Michael Dessen Trio – Somewhere in the Upstream (2018)

Michael Dessen Trio - Somewhere in the Upstream (2018)
Artist: Michael Dessen Trio
Album: Somewhere in the Upstream
Genre: Avant-Garde Jazz
Origin: USA
Released: 2018
Quality: mp3, 320 kbps
Somewhere in the Upstream, Pt. 1 (00:07:07)
Somewhere in the Upstream, Pt. 2 (00:02:54)
Somewhere in the Upstream, Pt. 3 (00:07:19)
Somewhere in the Upstream, Pt. 4 (00:06:24)
Somewhere in the Upstream, Pt. 5 (00:03:36)
Somewhere in the Upstream, Pt. 6 (00:06:18)
Somewhere in the Upstream, Pt. 7 (00:06:17)
Somewhere in the Upstream, Pt. 8 (00:10:05)


Ace trombonist Michael Dessen is an imaginative technologist when incorporating artistically focused computer-generated sounds into his works as he once again disavows the tried and true with this all-star rhythm section. Complete with unorthodox flows and changeable rhythmic progressions, Dessen’s zany and otherworldly live electronics permutations, along with some cosmic interference, offers an extra layer of excitement and curiousity. Essentially, the trio adds a phantasmagoric nuance to various movements throughout this program dedicated to the memory of jazz great, Yusef Lateef (1920-2013).

“Part 3,” is prominently underscored by Christopher Tordini’s punctual notes as the trombonist maps his dialogues to a blustery gait, shaded with reverb and a resonating echo that sparks depth and wraithlike intimations. However, many of these pieces feature booming overtones and mimicking statements, as the trio abides by a democratic game-plan with a semi-structured stream of novel ideas and off-centered cadences. They skirt modern jazz, blues and avant-garde like expressionism amid a horde of rebuilding efforts and buoyantly executed detours.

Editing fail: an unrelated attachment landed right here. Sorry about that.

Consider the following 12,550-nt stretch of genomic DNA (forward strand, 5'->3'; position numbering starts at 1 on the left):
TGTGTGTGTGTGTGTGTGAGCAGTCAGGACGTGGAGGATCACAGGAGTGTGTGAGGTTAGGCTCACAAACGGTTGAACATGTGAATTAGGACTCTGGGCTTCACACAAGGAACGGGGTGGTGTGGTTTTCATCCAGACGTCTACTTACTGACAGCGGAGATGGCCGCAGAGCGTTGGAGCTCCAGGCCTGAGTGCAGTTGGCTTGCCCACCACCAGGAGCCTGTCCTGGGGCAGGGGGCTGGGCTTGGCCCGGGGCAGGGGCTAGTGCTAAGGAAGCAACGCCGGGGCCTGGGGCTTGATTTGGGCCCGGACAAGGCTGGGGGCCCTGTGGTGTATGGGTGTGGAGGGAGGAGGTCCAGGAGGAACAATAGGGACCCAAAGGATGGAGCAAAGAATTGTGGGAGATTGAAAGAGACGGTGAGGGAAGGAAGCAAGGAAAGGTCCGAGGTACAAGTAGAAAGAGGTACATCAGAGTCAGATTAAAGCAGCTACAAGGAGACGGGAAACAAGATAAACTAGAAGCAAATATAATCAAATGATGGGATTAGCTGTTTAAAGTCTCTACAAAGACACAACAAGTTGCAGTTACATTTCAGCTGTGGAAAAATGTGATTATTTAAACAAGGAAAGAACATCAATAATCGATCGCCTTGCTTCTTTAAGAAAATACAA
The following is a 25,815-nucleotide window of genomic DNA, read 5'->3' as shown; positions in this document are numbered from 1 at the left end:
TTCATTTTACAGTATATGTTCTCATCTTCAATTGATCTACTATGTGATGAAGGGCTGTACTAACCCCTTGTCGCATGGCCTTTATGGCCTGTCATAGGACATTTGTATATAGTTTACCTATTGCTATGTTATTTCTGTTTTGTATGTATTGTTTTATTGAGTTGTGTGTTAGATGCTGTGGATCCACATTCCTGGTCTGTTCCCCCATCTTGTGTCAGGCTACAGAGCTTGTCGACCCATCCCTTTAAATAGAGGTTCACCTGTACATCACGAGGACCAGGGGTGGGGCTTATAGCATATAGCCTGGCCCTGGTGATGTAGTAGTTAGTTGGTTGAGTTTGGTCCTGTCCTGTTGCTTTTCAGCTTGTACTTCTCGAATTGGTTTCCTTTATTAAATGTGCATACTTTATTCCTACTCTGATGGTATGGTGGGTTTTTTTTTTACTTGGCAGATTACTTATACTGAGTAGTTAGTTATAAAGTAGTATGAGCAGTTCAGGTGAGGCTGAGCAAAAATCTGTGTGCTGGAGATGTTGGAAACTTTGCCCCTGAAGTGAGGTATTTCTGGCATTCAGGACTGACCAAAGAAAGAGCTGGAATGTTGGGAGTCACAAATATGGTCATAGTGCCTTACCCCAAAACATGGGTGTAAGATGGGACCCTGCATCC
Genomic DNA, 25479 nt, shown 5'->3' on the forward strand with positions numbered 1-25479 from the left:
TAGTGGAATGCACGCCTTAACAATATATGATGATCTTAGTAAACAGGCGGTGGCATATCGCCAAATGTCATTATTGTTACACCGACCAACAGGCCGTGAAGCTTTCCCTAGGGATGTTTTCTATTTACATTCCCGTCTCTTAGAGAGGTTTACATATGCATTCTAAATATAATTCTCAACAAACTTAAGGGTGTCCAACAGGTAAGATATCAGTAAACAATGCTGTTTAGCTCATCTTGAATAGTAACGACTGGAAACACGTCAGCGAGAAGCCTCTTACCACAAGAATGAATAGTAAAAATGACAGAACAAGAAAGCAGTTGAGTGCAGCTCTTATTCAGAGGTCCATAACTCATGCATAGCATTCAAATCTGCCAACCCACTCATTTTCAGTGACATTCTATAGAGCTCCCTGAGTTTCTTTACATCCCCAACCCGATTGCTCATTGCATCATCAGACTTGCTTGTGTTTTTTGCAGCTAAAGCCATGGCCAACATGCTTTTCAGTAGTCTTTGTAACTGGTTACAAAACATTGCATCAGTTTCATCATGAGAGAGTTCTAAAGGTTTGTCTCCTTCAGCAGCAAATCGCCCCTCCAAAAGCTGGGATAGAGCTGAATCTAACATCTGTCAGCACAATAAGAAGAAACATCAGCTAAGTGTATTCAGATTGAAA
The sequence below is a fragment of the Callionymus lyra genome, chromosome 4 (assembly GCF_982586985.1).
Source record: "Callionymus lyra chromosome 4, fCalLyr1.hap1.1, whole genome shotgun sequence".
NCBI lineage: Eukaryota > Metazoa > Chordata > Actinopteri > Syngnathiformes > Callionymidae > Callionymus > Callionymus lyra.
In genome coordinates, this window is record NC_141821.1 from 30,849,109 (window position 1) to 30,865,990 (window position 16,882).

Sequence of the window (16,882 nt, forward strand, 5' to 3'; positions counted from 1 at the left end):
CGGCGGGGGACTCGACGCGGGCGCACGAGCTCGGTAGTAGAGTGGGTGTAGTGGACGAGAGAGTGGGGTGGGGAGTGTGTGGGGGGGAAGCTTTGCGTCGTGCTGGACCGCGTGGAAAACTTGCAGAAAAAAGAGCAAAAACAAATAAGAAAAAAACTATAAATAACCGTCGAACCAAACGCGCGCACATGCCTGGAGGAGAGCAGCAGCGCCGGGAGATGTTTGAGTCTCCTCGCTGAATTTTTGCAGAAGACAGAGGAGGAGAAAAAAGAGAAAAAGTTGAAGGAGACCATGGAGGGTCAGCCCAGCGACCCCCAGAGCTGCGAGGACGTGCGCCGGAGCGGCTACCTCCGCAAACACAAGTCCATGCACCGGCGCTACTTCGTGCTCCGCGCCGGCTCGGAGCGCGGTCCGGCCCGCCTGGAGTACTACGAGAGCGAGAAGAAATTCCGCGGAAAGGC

On “Part 5,” the bassist’s extended notes and drummer Dan Weiss’s regimented drum solo and clicking rimshots generate the appearance of two dissimilar voices, leading to a closeout designed with the leader’s blaring notes and trickling electronics. And of course the musicians reverse-engineer many themes during most bridge sections yet lock into a bubbly groove on “Part 8,” which highlights more of a straightforward methodology as Dessen opens the floor and pushes the band through a perky sequence of musical events. Hence, the trio rises to the occasion once again, as they drive the jazz vernacular into the outer limits.